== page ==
Incorporating new technologies for amplifying sounds and embellishing rhythms, new generations of tap artists in the nineties are not only continuing tap's heritage but also forging new styles for the future. In the first decade of the twenty-first century, tap dance was regarded as a national treasure, a veritable American vernacular dance form.

    It was celebrated annually on National Tap Dance Day—May 25, on Bill "Bojangles" Robinson's birthday —in big cities and small towns in every state. Tap festivals, from three days to two weeks in length, were held every month of the year, in more than twenty-five U. There were also hundreds of tap classes, workshops, and festivals on all six inhabited continents.

    In Cuba in , for example, Max Pollak established that country's first tap festival and performed with an all-star ensemble, made up of Cuba's finest jazz musicians led by Chucho Valdes. Tap dancers as performance artists were also acknowledged in all forms of the media. In advertising, the entire Edwards family—Omar, his wife Dormeshia, and their two children—became the poster-family for Capezio tap shoes; Jumaane Taylor wore Brenda Bufalino's Tap Shoe for Leo's Dancewear; and Jason Samuels Smith became the corporate spokesperson for Bloch dancewear, engaged in a team effort to develop a new tap shoe offering quality and affordable options for professional tap dancers.

    Tap had its popular home base in the in-print and online publication of Dance Spirit, with feature articles on tap dancers, performances, and festivals, written by Melba Huber, whose writings comprise a mini-history of tap dance. Kilkelly continued to theorize on the feminist implications of tap performance through lenses of race, gender, ethnicity, class, sexuality, and autobiography. Elka Samuels, big sister to Jason Samuels Smith and herself a tap dancer, founded Divine Rhythm Productions in to produce, represent, and exclusively manage tap dancers.

    In , Savion Glover, on the occasion of his 25th year in dance theater, founded Savion Glover Productions, a self-producing and managing company that was inaugurated at a formal reception and dinner at New Jersey's Performing Arts Center on National Tap Dance Day May 25 ; there, Glover honored fifteen "responsibilitors" of tap dance—historians, producers, and practitioners—"for giving tirelessly to the spirit and legacy of tap dance.

    At Radio City Music Hall, the precision tap dancing of the Rockettes continued in show-stopping numbers—five shows a day, seven days a week. On Broadway, the chorus kids in choreographer Randy Skinner's Broadway revival of 42nd Street , the tap-dancing flappers in Thoroughly Modern Millie , and the show-stopping soft-shoe dancers in Jerry Mitchell's Hairspray , certified, as did the City Center Encores!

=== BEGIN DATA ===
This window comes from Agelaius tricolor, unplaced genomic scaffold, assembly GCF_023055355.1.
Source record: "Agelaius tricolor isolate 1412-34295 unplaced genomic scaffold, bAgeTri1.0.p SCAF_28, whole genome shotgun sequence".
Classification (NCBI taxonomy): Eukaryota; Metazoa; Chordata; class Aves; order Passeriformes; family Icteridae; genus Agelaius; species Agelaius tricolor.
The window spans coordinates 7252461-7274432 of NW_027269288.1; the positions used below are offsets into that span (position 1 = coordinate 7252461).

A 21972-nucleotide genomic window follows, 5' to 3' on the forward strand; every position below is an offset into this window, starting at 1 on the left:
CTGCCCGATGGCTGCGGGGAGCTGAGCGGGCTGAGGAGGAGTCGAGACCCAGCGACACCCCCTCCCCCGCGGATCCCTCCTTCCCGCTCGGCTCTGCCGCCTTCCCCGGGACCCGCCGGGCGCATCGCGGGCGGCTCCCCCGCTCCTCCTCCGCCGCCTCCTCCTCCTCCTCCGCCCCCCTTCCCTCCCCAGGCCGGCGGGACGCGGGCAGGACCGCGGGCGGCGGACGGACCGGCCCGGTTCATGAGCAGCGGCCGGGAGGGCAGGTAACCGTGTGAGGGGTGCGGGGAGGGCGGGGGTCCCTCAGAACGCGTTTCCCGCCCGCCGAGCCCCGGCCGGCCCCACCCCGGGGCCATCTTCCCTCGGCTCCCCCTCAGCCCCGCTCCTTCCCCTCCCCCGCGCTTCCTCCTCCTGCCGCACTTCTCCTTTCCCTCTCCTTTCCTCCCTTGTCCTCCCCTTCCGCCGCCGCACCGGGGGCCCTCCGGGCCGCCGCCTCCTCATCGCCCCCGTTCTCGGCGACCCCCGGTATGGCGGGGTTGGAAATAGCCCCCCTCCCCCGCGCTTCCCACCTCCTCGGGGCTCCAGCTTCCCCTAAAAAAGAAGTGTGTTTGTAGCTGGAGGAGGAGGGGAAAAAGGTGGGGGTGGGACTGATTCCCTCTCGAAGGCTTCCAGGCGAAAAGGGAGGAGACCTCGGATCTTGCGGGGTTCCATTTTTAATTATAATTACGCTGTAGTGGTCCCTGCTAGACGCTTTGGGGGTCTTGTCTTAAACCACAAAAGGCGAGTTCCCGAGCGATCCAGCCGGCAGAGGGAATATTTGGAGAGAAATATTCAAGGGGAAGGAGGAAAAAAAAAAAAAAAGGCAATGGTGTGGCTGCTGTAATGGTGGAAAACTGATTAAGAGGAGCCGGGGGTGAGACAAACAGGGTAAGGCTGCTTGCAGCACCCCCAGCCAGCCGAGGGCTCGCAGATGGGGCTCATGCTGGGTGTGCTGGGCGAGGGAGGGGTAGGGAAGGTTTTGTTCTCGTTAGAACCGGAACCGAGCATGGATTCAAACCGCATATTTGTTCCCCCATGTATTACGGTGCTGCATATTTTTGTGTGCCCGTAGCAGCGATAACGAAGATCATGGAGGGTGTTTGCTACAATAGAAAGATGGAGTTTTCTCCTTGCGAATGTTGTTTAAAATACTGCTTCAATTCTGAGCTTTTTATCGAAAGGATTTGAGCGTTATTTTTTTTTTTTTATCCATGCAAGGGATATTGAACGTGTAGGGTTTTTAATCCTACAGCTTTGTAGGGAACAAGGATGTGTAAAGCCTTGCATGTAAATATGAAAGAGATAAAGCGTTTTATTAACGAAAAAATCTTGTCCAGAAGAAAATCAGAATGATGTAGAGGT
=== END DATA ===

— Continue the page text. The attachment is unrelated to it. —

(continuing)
On film, the romantic hero in the Warner Brothers Academy Award-winning animated musical Happy Feet , was an unstoppably cheerful penguin named Mumble, who could not sing but could dance, tap dance—and that he did brilliantly. Slapping his webbed feet on the icy Antarctic terrain, his body upright and flippers hanging rigidly out at his side almost passing for an Irish step dancer , his feet made dazzling ornamental flourishes, Mumble the penguin was an exact spin-off of Savion Glover—because Glover was Mumble—by computer, he provided Mumble's dancing moves.

    The film's director, lead screenwriter, and producer, George Miller, explained how the entire film hinged on persuading Glover to don a motion-capture body suit to become the tapping feet of "our tap-dancing-fool-hero. Fusion , the union or blending together of unlikely elements to form a whole, might be the term that best describes the musical and cultural mix in tap dance that resulted from an explosion of global cultural consciousness in the first decade of the new century.

    Max Pollak combined taps with Afro-Cuban rhythms and body percussion for his company, Rhumba Tap; Tamango blended of tap and Afro-Brazilian rhythms for his company, Urban Tap; and Roxanne "Butterfly" Semadini melded tap with flamenco and rhythms from North Africa, not far from her ancestral roots, in her tap work, Dejallah Groove. While these fusion works derive from a relatively simple equation, more intricate multi-stranded weavings have made the term fusion in the millennium relatively obsolete.

    What do we call the multiple cultural intertwinings of Tapage, the dance company of Olivia Rosenkrantz and Mari Fujibayashi? Her five years of experience with Ka-Tap, a North Indian music and dance ensemble that blended jazz with tap, and in which she performed with the Indian tabla master Samir Chatterjee, nourished her choreographic interest in crossing rhythm tap with the music and dance styles of other cultures.